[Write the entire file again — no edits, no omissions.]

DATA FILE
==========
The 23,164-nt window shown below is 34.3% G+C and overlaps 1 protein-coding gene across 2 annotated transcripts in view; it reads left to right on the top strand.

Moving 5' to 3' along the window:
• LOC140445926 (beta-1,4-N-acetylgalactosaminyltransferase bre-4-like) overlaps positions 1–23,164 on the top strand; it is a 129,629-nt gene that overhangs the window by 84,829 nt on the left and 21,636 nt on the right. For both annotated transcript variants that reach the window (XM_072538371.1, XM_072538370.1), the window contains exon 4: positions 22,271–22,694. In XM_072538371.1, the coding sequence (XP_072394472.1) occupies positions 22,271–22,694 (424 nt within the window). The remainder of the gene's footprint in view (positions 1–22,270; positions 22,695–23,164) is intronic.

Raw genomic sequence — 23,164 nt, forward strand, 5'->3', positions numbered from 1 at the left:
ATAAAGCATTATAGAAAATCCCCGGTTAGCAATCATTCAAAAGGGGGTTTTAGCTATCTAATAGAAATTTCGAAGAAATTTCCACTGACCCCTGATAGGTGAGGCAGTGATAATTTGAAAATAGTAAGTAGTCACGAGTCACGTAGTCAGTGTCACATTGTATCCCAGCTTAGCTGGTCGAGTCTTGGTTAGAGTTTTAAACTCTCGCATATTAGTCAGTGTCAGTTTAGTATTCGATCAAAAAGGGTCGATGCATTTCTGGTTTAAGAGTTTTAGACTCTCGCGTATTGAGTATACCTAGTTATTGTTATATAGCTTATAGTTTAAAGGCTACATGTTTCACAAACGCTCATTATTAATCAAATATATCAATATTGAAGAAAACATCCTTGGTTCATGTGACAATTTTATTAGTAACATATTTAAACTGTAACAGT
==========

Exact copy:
The 23,164-nt window shown below is 34.3% G+C and overlaps 1 protein-coding gene across 2 annotated transcripts in view; it reads left to right on the top strand.

Moving 5' to 3' along the window:
• LOC140445926 (beta-1,4-N-acetylgalactosaminyltransferase bre-4-like) overlaps positions 1–23,164 on the top strand; it is a 129,629-nt gene that overhangs the window by 84,829 nt on the left and 21,636 nt on the right. For both annotated transcript variants that reach the window (XM_072538371.1, XM_072538370.1), the window contains exon 4: positions 22,271–22,694. In XM_072538371.1, the coding sequence (XP_072394472.1) occupies positions 22,271–22,694 (424 nt within the window). The remainder of the gene's footprint in view (positions 1–22,270; positions 22,695–23,164) is intronic.

Raw genomic sequence — 23,164 nt, forward strand, 5'->3', positions numbered from 1 at the left:
ATAAAGCATTATAGAAAATCCCCGGTTAGCAATCATTCAAAAGGGGGTTTTAGCTATCTAATAGAAATTTCGAAGAAATTTCCACTGACCCCTGATAGGTGAGGCAGTGATAATTTGAAAATAGTAAGTAGTCACGAGTCACGTAGTCAGTGTCACATTGTATCCCAGCTTAGCTGGTCGAGTCTTGGTTAGAGTTTTAAACTCTCGCATATTAGTCAGTGTCAGTTTAGTATTCGATCAAAAAGGGTCGATGCATTTCTGGTTTAAGAGTTTTAGACTCTCGCGTATTGAGTATACCTAGTTATTGTTATATAGCTTATAGTTTAAAGGCTACATGTTTCACAAACGCTCATTATTAATCAAATATATCAATATTGAAGAAAACATCCTTGGTTCATGTGACAATTTTATTAGTAACATATTTAAACTGTAACAGT